Friday, September 12, 2008

What is the function of the claustrum?

Pretty much everyone is interested in the big questions about the brain, and the biggest big question is: what is consciousness? Just as historically the vitalists could not imagine how life can be explained by just physics and chemistry — they believed that a non-physical 'life force' had to be involved — the dualists of today cannot believe our experience of the feeling of love or the redness of red could arise just through nerve impulses in a bunch of brain cells.
Francis Crick believed that, in biology, structure is the natural path to understanding function. In his later career, he applied this dictum to the study of consciousness.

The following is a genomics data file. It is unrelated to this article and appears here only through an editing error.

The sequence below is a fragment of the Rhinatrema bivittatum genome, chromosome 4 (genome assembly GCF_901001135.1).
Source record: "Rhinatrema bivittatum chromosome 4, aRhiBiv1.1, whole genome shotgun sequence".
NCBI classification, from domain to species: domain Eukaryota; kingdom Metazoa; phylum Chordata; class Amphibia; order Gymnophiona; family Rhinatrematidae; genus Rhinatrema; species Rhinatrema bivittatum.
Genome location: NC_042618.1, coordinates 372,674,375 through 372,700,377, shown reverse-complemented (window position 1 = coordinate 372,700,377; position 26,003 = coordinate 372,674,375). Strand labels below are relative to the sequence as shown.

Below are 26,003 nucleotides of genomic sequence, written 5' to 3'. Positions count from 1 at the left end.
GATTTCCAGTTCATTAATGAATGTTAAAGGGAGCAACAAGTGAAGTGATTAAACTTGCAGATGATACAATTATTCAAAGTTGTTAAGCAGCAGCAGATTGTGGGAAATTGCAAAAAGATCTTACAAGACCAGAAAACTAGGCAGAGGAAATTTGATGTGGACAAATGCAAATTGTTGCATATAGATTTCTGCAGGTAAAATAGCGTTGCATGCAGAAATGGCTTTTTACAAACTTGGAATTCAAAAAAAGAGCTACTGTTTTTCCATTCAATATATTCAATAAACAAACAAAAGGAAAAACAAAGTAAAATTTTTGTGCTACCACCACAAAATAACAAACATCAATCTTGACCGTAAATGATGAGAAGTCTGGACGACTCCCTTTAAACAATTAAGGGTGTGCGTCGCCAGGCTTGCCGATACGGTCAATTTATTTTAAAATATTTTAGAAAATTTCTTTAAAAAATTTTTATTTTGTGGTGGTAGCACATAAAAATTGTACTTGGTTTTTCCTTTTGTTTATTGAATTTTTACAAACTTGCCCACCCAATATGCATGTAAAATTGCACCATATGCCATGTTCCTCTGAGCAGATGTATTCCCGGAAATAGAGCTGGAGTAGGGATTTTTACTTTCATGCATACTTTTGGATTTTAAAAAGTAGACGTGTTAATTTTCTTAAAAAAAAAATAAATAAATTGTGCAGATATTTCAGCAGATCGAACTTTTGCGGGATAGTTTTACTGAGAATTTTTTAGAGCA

The claustrum is a thin, irregular, sheet-like neuronal structure hidden beneath the inner surface of the neocortex in the general region of the insula. Its function is enigmatic. Its anatomy is quite remarkable in that it receives input from almost all regions of cortex and projects back to almost all regions of cortex. We here briefly summarize what is known about the claustrum, speculate on its possible relationship to the processes that give rise to integrated conscious percepts, propose mechanisms that enable information to travel widely within the claustrum and discuss experiments to address these questions.

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